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Fitness and Photography for Fun - A blog on staying fit by hiking and doing photography by David Mendosa

Strawberry Park Hot Springs‏

July 28th, 2009 · No Comments

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When I wrote my friend Barry from Steamboat Springs on Saturday night, he wrote right back.

“Steamboat is beautiful,” he replied. “Are you going to Strawberry Park Hot Springs? Clothing optional at night! That’s my favorite outdoor hot springs.”

I told him that I had intended to go that night, but I was too tired after hosting our diabetes support group that morning and driving 270 miles from Boulder that afternoon.

But I woke up refreshed in a nice Steamboat Springs suite and decided to soak my bones at the hot springs a few miles from that classy resort town on Sunday morning. Even though I prefer soaking without a bathing suit, I’m glad that I waited for daylight, because it let me photograph this lovely natural setting:

Four of the Pools at Strawberry Park Hot Springs

I counted at least six pools. The pool temperature ranges from about 50 degrees to 104 degrees. Most people soaked in the two hottest pools, which is where I stayed most of the time. But the coolest pool is great for cooling off.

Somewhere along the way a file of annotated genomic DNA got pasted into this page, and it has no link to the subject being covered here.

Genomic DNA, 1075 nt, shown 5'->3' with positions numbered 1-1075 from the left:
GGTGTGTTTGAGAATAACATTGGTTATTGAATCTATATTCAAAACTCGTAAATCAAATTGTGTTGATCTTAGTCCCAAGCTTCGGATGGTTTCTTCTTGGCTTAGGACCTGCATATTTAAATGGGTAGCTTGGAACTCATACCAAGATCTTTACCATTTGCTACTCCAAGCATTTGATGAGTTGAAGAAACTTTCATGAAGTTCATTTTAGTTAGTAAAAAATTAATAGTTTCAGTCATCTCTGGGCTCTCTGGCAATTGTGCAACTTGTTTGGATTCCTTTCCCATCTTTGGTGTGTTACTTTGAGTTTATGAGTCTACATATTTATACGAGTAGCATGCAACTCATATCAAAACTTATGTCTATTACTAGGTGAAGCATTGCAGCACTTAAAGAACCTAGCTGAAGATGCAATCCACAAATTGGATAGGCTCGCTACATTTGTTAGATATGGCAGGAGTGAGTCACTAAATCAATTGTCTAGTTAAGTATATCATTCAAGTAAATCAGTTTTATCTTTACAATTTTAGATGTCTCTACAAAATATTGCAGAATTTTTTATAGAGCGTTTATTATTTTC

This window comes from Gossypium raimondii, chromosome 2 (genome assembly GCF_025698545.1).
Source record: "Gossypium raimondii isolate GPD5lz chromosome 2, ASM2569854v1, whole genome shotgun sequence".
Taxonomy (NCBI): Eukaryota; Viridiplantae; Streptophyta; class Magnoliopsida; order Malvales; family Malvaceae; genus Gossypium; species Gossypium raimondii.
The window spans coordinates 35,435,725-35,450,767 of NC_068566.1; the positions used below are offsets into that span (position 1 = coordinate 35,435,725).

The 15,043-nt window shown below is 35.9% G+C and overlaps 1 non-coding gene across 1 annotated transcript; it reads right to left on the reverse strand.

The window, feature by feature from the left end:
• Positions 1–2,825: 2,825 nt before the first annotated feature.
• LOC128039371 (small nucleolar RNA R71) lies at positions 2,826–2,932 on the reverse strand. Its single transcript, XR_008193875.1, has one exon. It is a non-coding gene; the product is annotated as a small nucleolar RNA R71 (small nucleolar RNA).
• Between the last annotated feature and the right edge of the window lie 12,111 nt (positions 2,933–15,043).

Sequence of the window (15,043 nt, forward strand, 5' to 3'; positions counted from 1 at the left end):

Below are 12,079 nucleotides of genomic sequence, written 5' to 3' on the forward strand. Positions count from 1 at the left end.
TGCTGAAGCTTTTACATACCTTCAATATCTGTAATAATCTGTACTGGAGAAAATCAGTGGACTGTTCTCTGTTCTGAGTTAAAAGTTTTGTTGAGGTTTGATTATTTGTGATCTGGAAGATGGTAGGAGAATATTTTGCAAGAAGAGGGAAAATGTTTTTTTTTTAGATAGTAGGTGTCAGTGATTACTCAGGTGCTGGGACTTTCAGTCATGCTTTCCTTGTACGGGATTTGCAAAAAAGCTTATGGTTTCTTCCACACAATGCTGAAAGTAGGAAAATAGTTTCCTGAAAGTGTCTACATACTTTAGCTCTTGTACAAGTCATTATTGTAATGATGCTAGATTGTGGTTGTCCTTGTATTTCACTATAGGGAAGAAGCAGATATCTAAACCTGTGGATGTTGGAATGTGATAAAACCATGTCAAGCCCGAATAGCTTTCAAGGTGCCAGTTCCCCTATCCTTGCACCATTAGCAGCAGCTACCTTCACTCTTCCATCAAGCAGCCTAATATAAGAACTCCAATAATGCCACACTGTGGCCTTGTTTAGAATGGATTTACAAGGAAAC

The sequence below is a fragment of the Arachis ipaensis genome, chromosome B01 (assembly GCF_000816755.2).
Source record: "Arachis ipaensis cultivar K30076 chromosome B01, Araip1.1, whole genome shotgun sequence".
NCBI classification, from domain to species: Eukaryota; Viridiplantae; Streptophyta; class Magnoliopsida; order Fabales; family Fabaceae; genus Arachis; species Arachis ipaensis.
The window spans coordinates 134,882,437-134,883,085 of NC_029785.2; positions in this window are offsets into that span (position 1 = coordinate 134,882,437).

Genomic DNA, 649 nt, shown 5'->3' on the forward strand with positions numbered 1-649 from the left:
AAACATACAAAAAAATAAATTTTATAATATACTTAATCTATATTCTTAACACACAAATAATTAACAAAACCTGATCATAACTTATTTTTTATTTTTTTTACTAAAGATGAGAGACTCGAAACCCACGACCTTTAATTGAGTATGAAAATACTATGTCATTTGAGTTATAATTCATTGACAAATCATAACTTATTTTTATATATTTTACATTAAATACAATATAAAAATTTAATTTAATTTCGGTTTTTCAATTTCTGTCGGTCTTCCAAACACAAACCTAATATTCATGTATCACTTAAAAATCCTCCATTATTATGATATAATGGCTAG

Strawberry Hot Springs is the best combination of natural and developed I’ve ever seen, and I pride myself on being something of a connoisseur of hot springs. With constantly fresh flowing water and no chlorine, I didn’t need a shower afterwards. The bottoms of the pools are clean sand, and steps with railings got me in and out safely.

The Hottest Pools are Closer

Soaking in these hot springs was one of the main reasons why I took this route through northwest Colorado rather than the faster but boring route through Wyoming that I had intended to drive until a couple of days before I left. I am en route to California where I plan on a two-week hike through the high Sierras with a small Sierra Club group. Aside from the location, a big attraction of that hike is that we will have mules to carry our loads except what we will need on the trail each day.


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